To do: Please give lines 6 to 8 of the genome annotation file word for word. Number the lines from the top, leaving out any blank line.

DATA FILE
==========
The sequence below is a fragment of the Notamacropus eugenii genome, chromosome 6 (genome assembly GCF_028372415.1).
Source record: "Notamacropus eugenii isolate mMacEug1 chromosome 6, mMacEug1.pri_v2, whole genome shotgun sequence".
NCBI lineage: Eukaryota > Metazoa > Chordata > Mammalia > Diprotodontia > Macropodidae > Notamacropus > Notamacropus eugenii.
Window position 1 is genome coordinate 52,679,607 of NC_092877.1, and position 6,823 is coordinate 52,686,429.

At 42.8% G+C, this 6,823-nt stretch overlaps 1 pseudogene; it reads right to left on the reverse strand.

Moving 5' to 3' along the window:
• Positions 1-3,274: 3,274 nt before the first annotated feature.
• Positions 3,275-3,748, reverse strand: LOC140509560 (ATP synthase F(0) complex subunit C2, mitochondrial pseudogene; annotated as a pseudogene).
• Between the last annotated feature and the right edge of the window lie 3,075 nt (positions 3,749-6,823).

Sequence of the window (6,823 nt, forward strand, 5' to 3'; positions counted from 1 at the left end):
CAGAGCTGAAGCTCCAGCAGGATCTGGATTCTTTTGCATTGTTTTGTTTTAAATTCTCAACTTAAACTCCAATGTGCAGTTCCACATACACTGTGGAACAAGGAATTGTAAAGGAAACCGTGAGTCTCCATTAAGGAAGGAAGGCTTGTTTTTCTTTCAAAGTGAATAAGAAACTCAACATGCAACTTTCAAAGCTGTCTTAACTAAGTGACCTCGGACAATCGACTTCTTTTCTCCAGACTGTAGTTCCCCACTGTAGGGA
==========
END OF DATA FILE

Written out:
Moving 5' to 3' along the window:
• Positions 1-3,274: 3,274 nt before the first annotated feature.
• Positions 3,275-3,748, reverse strand: LOC140509560 (ATP synthase F(0) complex subunit C2, mitochondrial pseudogene; annotated as a pseudogene).